In memory of a couple
When you visit with long-standing members of the Presbyterian Church and reminisce on the history of the Arkansas City Presbyterian Manor, the work of Dr. Frederick Maier, a retired Presbyterian minister from Arkansas City, will play a key role in the conversation.
It was Dr. Maier who originally outlined the vision for the community and issued a challenge to the citizens of Arkansas City in a letter he sent to the Arkansas City Traveler in 1962. That letter concluded with the statement: “There are various ways this problem can be approached if a group of citizens have a mind to do so.”
Neva Bahruth, a current resident of Presbyterian Manor and member of the First Presbyterian Church, remembers Dr. Maier fondly.
“Dr. Maier was the driving force behind the planning and fundraising of the project. Even though he had moved from Ark City, he was very much a part of our community and concerned about our future.”
At the time of Dr. Maier’s letter, he had been a resident of Newton Presbyterian Manor. Unfortunately, Dr. Maier was unable to travel to see the completion of the Arkansas City Presbyterian Manor, passing shortly after in 1979. It was in memory of Dr. Maier and Mrs. Jessie Maier that Arkansas City Presbyterian Manor’s chapel was furnished.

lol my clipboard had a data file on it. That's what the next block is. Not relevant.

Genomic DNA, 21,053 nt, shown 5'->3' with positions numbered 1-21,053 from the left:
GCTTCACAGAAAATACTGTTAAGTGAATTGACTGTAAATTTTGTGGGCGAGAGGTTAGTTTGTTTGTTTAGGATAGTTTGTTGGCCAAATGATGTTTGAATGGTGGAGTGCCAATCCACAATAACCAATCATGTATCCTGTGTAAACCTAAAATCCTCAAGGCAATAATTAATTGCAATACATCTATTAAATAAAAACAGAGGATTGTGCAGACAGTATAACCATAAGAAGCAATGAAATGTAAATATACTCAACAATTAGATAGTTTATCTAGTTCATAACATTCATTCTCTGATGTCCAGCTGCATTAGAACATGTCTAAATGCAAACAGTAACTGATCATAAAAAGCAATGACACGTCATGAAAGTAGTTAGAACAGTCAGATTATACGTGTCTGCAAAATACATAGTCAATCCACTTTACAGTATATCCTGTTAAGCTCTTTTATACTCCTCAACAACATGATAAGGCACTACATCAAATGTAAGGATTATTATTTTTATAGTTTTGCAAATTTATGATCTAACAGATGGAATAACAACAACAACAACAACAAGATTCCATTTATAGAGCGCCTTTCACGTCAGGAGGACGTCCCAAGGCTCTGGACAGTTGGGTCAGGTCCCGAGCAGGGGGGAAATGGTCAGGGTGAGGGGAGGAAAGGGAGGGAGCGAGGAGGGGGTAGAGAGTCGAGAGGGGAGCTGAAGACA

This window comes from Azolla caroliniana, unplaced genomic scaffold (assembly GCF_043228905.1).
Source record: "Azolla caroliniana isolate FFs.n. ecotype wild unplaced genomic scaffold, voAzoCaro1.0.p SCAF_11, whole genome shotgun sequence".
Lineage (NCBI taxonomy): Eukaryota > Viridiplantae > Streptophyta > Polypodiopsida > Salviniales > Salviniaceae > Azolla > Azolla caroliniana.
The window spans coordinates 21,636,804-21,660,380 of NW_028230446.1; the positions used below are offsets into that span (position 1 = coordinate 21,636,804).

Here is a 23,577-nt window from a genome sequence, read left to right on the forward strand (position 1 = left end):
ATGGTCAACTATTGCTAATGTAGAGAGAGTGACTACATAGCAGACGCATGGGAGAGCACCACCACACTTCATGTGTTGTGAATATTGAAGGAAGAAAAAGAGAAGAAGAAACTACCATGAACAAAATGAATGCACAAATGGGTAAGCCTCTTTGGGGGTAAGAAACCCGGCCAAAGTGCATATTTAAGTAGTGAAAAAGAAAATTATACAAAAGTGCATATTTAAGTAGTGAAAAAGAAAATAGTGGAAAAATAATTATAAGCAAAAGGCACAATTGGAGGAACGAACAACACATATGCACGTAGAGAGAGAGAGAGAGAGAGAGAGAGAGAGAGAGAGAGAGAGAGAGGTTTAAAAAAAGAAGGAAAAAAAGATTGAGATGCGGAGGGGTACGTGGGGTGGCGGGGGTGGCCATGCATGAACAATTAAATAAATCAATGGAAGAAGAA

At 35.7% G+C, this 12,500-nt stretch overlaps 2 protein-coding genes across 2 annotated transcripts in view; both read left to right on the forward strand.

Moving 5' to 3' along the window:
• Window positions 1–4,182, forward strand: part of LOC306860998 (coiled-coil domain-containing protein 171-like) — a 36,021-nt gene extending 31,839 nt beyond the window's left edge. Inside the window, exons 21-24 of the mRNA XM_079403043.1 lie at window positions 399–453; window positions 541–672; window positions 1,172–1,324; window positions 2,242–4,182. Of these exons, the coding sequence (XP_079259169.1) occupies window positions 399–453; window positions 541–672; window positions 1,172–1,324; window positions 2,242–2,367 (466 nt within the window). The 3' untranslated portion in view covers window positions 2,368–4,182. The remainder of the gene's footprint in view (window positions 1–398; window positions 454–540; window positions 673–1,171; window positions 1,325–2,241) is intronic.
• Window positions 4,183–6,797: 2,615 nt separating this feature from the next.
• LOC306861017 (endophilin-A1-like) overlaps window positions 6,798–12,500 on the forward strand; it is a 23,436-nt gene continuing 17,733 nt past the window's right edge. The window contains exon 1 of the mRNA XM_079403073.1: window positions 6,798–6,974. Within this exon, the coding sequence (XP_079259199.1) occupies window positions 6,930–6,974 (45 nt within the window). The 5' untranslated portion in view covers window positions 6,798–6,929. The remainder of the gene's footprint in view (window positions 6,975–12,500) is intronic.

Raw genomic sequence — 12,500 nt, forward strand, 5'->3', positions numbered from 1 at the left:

Many friends, family members and congregations provided pieces for the chapel—many of which are still present today. Amongst those is the chancel furniture provided by the Walnut Valley Presbyterian Church, which is no longer serving the area. In addition, several members of the Maier family provided the American and Christian Flags and Standards, which still stand proudly at the front of the chapel.
One special piece, placed in a place of honor at the front of the chapel, is a carving created by Dan Spangler. “Christ in Gethsemane” was hand-crafted in marble by Spangler in 1978 and is lit from behind to create a beautiful sight at any time of day.
The creation of the piece was a personal project for Dan who was not only married by Dr. Maier, but considered him a close, personal friend.
“A lot of love went into that particular piece,” said Jan Spangler, Dan’s wife. “It was a way of saying thank you for being there for us.”
Dan, who was a partner in the local monument company, purchased the marble used for the carving and sandblasted it into shape between jobs.
“He had a picture of Christ in Gethsemane that a friend had taken in California and used that as his guide,” said Jan.
Once completed, Dan lit the carving from behind and installed a rheostat to allow the light to be turned up or dimmed based on the setting.
“When you change the rheostat it brings out different features of Christ,” said Jan. “You can almost turn it clear off (but not completely) and you can still see his facial features and hands, or you can light it all up.”
The piece completed in time for the dedication of the chapel and Jan still remembers their reactions as it was installed.
“We were both so pleased because it showed a whole lot of love of Christ for us and his openness as he’s sitting on the rock … he talks to you.”
Dan passed away in 2012, but his love lives on in “Christ in Gethsemane” and numerous other pieces that adorn homes of friends and family throughout Ark City and other states.